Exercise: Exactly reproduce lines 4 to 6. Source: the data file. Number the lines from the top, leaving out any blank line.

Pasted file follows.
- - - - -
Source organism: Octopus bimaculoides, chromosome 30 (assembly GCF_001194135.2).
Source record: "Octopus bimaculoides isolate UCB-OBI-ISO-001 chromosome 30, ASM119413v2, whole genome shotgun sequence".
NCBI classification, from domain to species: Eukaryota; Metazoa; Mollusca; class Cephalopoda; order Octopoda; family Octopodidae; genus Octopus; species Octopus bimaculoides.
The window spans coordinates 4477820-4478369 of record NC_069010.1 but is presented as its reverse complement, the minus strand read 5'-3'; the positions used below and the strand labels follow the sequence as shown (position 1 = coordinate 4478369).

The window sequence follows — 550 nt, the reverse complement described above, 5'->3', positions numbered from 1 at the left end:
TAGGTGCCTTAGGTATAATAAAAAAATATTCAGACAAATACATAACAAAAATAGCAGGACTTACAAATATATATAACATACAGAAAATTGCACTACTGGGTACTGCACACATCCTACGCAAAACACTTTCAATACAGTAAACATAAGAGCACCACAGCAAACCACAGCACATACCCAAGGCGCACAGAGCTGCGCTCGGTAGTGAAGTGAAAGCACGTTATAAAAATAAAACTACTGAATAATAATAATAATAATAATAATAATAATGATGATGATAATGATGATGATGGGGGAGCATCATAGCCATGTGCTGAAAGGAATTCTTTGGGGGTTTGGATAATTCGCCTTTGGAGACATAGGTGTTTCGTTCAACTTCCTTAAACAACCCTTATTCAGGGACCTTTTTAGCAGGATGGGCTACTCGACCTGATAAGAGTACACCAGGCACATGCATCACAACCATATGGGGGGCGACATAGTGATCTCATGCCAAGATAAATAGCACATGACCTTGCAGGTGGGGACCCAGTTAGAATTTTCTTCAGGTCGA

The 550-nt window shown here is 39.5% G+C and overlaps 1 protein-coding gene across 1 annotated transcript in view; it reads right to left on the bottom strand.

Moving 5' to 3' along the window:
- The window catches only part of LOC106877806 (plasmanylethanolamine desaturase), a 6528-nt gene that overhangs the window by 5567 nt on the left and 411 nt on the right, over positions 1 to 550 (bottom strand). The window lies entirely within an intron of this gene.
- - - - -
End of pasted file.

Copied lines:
The window spans coordinates 4477820-4478369 of record NC_069010.1 but is presented as its reverse complement, the minus strand read 5'-3'; the positions used below and the strand labels follow the sequence as shown (position 1 = coordinate 4478369).

The window sequence follows — 550 nt, the reverse complement described above, 5'->3', positions numbered from 1 at the left end:
TAGGTGCCTTAGGTATAATAAAAAAATATTCAGACAAATACATAACAAAAATAGCAGGACTTACAAATATATATAACATACAGAAAATTGCACTACTGGGTACTGCACACATCCTACGCAAAACACTTTCAATACAGTAAACATAAGAGCACCACAGCAAACCACAGCACATACCCAAGGCGCACAGAGCTGCGCTCGGTAGTGAAGTGAAAGCACGTTATAAAAATAAAACTACTGAATAATAATAATAATAATAATAATAATAATGATGATGATAATGATGATGATGGGGGAGCATCATAGCCATGTGCTGAAAGGAATTCTTTGGGGGTTTGGATAATTCGCCTTTGGAGACATAGGTGTTTCGTTCAACTTCCTTAAACAACCCTTATTCAGGGACCTTTTTAGCAGGATGGGCTACTCGACCTGATAAGAGTACACCAGGCACATGCATCACAACCATATGGGGGGCGACATAGTGATCTCATGCCAAGATAAATAGCACATGACCTTGCAGGTGGGGACCCAGTTAGAATTTTCTTCAGGTCGA